All 41 participants turned up for their weekly appointments, resulting in 164 blood samples.

On visit 3, the laboratory was unable to analyze one blood sample. This led to a total of 163 valid IFN-γ values for each of the two IGRAs, i.e. four serial measurements at weekly intervals for 40 participants and three measurements for one participant.

In one case (0.8%) the interval between tests was 6 days, 7-day interval in 107 cases (87.7%), 8-day interval in 13 cases (10.7%), and – because of the not analyzable blood sample – a 14-day interval in one case (0.8%).

All 11 recruited participants with initial IGRA positivity remained positive throughout the study in at least one of the two IGRAs. A 12th participant only showed one positive QFT-Plus result on visit 3 but reverted on the final visit. All 12 participants with IGRA positivity throughout the study had an LTBI risk due to their migration background: 11 participants with positive IGRA results were born in a country with a TB incidence of 125:100,000 and one positive participant was born in China which is classified as a high TB burden country by the WHO [28]. Over the whole study period nine participants showed stable positive QFT-GIT results and 30 had stable negative QFT-GIT results. For the QFT-Plus, eight participants were stable positive and 29 participants were stable negative. During the 4-week study period a total number of 42 positive results in the QFT-GIT and 40 positive results in the QFT-Plus were collected.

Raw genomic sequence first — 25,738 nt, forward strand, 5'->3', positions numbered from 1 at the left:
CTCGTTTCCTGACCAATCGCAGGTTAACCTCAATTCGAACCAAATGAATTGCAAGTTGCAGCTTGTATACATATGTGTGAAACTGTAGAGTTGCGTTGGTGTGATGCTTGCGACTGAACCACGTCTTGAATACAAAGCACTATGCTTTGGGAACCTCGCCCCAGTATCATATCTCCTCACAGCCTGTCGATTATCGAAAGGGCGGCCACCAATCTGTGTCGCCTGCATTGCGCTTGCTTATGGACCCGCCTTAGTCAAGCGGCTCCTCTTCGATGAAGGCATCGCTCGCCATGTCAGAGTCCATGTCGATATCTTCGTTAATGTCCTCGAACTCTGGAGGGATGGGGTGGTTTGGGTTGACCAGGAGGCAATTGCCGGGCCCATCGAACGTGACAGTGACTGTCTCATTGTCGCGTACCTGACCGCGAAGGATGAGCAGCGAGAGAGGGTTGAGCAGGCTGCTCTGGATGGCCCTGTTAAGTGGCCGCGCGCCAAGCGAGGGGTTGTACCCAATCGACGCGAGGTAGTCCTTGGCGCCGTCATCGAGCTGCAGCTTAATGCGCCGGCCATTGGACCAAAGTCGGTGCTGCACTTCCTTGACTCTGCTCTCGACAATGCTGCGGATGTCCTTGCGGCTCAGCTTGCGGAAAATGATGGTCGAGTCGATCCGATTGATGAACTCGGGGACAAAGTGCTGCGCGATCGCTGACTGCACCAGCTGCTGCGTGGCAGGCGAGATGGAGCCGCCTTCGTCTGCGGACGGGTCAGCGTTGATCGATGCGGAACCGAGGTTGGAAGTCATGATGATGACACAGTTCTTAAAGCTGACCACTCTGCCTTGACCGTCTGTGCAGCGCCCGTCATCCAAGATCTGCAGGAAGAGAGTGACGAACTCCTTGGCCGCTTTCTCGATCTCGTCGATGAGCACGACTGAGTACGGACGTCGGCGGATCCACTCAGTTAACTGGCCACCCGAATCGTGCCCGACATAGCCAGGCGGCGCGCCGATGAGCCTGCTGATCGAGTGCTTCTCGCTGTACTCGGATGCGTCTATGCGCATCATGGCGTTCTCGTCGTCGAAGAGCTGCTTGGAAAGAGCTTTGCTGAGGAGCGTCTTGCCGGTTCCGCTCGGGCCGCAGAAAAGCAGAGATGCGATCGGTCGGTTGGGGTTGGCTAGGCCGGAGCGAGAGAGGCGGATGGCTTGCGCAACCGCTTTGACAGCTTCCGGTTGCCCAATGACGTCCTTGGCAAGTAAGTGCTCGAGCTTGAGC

(Individual IGRA results and IFN-γ values for all participants throughout the study are shown in the table in the supplement [see Additional file 1]).

Reversions and conversions

Reversions and conversions occurred in four participants with inconsistent results, i.e. inconsistency of dichotomous IGRA test decisions during the study period (Table 2). All four showed inconsistent QFT-Plus results and only two of them also showed inconsistent QFT-GIT results.
Table 2

Participants with inconsistent IGRA results in the weekly blood collections

Sex

No.

Age

IGRA

Visit 1

Visit 2

Visit 3

Visit 4

Overall trend

M

9

32

QFT-Plus

Neg. (0.15/0.19)

Neg. (0.17/0.14)

Neg. (0.14/0.09)

Pos. (0.34/0.40)

Inc.

QFT-GIT